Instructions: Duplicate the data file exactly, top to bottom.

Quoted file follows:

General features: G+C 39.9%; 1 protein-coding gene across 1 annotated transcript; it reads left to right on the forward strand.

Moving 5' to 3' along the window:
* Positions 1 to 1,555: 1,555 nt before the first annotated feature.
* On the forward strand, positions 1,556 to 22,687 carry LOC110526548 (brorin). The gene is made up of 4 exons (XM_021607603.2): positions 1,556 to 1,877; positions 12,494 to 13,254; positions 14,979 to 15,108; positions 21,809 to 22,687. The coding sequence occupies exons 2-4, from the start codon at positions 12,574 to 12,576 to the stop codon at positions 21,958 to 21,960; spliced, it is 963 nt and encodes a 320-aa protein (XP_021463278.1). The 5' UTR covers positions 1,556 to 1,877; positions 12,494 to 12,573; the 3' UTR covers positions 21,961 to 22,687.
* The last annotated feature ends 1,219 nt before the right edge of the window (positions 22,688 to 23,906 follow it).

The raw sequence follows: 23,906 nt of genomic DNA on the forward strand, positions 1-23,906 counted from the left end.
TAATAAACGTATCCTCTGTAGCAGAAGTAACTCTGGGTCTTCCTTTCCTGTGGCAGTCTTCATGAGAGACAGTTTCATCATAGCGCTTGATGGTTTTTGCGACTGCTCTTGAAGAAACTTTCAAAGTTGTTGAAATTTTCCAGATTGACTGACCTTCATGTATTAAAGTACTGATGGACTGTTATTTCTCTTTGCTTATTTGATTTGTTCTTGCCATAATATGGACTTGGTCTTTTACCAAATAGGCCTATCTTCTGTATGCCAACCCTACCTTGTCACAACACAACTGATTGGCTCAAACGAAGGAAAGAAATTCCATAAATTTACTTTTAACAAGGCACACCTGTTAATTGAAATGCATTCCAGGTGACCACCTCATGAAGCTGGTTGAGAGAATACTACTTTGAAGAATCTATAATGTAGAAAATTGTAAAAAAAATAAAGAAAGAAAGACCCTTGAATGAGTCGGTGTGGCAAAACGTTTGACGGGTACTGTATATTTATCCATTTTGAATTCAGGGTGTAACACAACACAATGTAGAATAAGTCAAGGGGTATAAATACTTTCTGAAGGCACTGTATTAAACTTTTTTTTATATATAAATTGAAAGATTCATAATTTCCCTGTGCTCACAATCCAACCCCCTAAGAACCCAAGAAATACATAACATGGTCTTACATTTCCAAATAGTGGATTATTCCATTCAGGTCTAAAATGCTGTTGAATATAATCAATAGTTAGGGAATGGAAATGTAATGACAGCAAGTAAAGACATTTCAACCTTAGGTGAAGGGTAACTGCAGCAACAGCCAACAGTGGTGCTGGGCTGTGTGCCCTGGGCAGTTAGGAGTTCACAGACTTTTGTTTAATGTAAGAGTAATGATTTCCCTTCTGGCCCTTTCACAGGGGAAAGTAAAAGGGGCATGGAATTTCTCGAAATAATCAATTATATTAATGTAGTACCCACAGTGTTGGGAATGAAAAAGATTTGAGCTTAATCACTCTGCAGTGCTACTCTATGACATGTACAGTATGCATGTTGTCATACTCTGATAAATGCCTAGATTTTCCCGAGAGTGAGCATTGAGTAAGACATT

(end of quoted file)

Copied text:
General features: G+C 39.9%; 1 protein-coding gene across 1 annotated transcript; it reads left to right on the forward strand.

Moving 5' to 3' along the window:
* Positions 1 to 1,555: 1,555 nt before the first annotated feature.
* On the forward strand, positions 1,556 to 22,687 carry LOC110526548 (brorin). The gene is made up of 4 exons (XM_021607603.2): positions 1,556 to 1,877; positions 12,494 to 13,254; positions 14,979 to 15,108; positions 21,809 to 22,687. The coding sequence occupies exons 2-4, from the start codon at positions 12,574 to 12,576 to the stop codon at positions 21,958 to 21,960; spliced, it is 963 nt and encodes a 320-aa protein (XP_021463278.1). The 5' UTR covers positions 1,556 to 1,877; positions 12,494 to 12,573; the 3' UTR covers positions 21,961 to 22,687.
* The last annotated feature ends 1,219 nt before the right edge of the window (positions 22,688 to 23,906 follow it).

The raw sequence follows: 23,906 nt of genomic DNA on the forward strand, positions 1-23,906 counted from the left end.
TAATAAACGTATCCTCTGTAGCAGAAGTAACTCTGGGTCTTCCTTTCCTGTGGCAGTCTTCATGAGAGACAGTTTCATCATAGCGCTTGATGGTTTTTGCGACTGCTCTTGAAGAAACTTTCAAAGTTGTTGAAATTTTCCAGATTGACTGACCTTCATGTATTAAAGTACTGATGGACTGTTATTTCTCTTTGCTTATTTGATTTGTTCTTGCCATAATATGGACTTGGTCTTTTACCAAATAGGCCTATCTTCTGTATGCCAACCCTACCTTGTCACAACACAACTGATTGGCTCAAACGAAGGAAAGAAATTCCATAAATTTACTTTTAACAAGGCACACCTGTTAATTGAAATGCATTCCAGGTGACCACCTCATGAAGCTGGTTGAGAGAATACTACTTTGAAGAATCTATAATGTAGAAAATTGTAAAAAAAATAAAGAAAGAAAGACCCTTGAATGAGTCGGTGTGGCAAAACGTTTGACGGGTACTGTATATTTATCCATTTTGAATTCAGGGTGTAACACAACACAATGTAGAATAAGTCAAGGGGTATAAATACTTTCTGAAGGCACTGTATTAAACTTTTTTTTATATATAAATTGAAAGATTCATAATTTCCCTGTGCTCACAATCCAACCCCCTAAGAACCCAAGAAATACATAACATGGTCTTACATTTCCAAATAGTGGATTATTCCATTCAGGTCTAAAATGCTGTTGAATATAATCAATAGTTAGGGAATGGAAATGTAATGACAGCAAGTAAAGACATTTCAACCTTAGGTGAAGGGTAACTGCAGCAACAGCCAACAGTGGTGCTGGGCTGTGTGCCCTGGGCAGTTAGGAGTTCACAGACTTTTGTTTAATGTAAGAGTAATGATTTCCCTTCTGGCCCTTTCACAGGGGAAAGTAAAAGGGGCATGGAATTTCTCGAAATAATCAATTATATTAATGTAGTACCCACAGTGTTGGGAATGAAAAAGATTTGAGCTTAATCACTCTGCAGTGCTACTCTATGACATGTACAGTATGCATGTTGTCATACTCTGATAAATGCCTAGATTTTCCCGAGAGTGAGCATTGAGTAAGACATT